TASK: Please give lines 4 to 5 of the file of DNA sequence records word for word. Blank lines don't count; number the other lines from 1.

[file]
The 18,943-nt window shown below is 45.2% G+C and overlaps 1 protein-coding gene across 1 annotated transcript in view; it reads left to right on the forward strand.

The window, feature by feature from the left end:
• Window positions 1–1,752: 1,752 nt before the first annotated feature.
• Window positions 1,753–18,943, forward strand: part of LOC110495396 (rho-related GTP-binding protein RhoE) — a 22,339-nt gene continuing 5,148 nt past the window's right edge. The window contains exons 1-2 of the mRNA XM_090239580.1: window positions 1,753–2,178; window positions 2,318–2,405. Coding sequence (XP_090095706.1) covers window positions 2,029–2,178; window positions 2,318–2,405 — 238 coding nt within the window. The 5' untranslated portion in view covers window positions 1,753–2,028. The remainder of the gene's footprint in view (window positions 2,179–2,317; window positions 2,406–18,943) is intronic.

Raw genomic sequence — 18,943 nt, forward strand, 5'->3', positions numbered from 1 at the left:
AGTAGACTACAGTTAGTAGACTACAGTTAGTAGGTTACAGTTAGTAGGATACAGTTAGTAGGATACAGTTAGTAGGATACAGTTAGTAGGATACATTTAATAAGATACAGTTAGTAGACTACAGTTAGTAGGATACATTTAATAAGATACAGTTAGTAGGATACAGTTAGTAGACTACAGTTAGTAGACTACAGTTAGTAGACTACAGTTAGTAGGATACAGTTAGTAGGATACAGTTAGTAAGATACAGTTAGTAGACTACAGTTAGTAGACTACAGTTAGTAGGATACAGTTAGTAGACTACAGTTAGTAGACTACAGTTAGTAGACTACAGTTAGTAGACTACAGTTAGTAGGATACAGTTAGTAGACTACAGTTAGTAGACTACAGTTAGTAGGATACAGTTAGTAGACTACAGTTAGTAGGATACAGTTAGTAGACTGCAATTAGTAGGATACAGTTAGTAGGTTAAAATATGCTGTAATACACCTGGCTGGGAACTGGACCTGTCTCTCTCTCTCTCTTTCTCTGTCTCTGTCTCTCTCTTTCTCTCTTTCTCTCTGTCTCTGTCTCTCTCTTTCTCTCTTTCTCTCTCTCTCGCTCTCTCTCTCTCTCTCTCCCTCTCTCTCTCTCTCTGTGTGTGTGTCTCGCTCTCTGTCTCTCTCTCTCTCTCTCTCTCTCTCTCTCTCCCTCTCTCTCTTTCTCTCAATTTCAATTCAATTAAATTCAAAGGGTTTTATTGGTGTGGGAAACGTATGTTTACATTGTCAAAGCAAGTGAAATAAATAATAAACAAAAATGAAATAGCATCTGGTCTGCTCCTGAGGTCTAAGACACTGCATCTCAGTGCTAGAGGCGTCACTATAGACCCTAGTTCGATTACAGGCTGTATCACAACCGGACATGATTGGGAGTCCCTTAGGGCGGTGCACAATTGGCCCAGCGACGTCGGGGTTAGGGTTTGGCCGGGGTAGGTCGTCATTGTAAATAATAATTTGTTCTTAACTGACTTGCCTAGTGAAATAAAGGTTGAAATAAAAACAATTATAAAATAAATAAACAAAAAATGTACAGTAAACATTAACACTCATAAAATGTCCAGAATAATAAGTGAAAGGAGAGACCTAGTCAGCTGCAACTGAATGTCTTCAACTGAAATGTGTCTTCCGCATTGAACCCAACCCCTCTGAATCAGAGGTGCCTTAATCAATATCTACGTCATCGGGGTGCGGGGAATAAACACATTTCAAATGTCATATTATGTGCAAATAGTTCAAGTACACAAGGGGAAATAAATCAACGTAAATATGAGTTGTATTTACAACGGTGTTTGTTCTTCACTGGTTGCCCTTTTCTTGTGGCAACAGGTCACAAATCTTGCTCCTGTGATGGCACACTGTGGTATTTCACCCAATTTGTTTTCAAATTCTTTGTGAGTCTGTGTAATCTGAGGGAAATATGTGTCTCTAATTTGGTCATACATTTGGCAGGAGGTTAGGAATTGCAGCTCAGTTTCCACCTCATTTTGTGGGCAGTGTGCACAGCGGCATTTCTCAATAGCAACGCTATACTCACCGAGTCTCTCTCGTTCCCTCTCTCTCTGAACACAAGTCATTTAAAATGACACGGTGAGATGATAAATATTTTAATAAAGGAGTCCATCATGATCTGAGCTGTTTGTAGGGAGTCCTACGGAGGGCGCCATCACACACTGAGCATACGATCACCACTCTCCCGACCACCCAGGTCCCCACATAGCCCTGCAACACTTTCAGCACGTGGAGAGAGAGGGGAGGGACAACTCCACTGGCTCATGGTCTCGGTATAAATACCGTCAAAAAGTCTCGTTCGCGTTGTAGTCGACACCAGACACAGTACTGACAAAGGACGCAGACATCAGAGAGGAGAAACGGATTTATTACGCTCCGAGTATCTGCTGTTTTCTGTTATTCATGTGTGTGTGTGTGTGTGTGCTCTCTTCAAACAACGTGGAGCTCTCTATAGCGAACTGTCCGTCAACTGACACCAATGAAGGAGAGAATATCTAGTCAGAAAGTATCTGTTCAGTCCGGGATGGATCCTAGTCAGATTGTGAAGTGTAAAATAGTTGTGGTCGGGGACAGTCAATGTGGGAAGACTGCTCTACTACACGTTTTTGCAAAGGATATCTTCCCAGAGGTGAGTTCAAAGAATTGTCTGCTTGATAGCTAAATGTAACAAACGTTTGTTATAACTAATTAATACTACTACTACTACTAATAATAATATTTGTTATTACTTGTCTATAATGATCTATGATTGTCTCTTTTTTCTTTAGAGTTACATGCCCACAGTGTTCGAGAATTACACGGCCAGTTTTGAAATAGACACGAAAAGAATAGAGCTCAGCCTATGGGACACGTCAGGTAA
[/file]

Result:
• Window positions 1,753–18,943, forward strand: part of LOC110495396 (rho-related GTP-binding protein RhoE) — a 22,339-nt gene continuing 5,148 nt past the window's right edge. The window contains exons 1-2 of the mRNA XM_090239580.1: window positions 1,753–2,178; window positions 2,318–2,405. Coding sequence (XP_090095706.1) covers window positions 2,029–2,178; window positions 2,318–2,405 — 238 coding nt within the window. The 5' untranslated portion in view covers window positions 1,753–2,028. The remainder of the gene's footprint in view (window positions 2,179–2,317; window positions 2,406–18,943) is intronic.

Raw genomic sequence — 18,943 nt, forward strand, 5'->3', positions numbered from 1 at the left: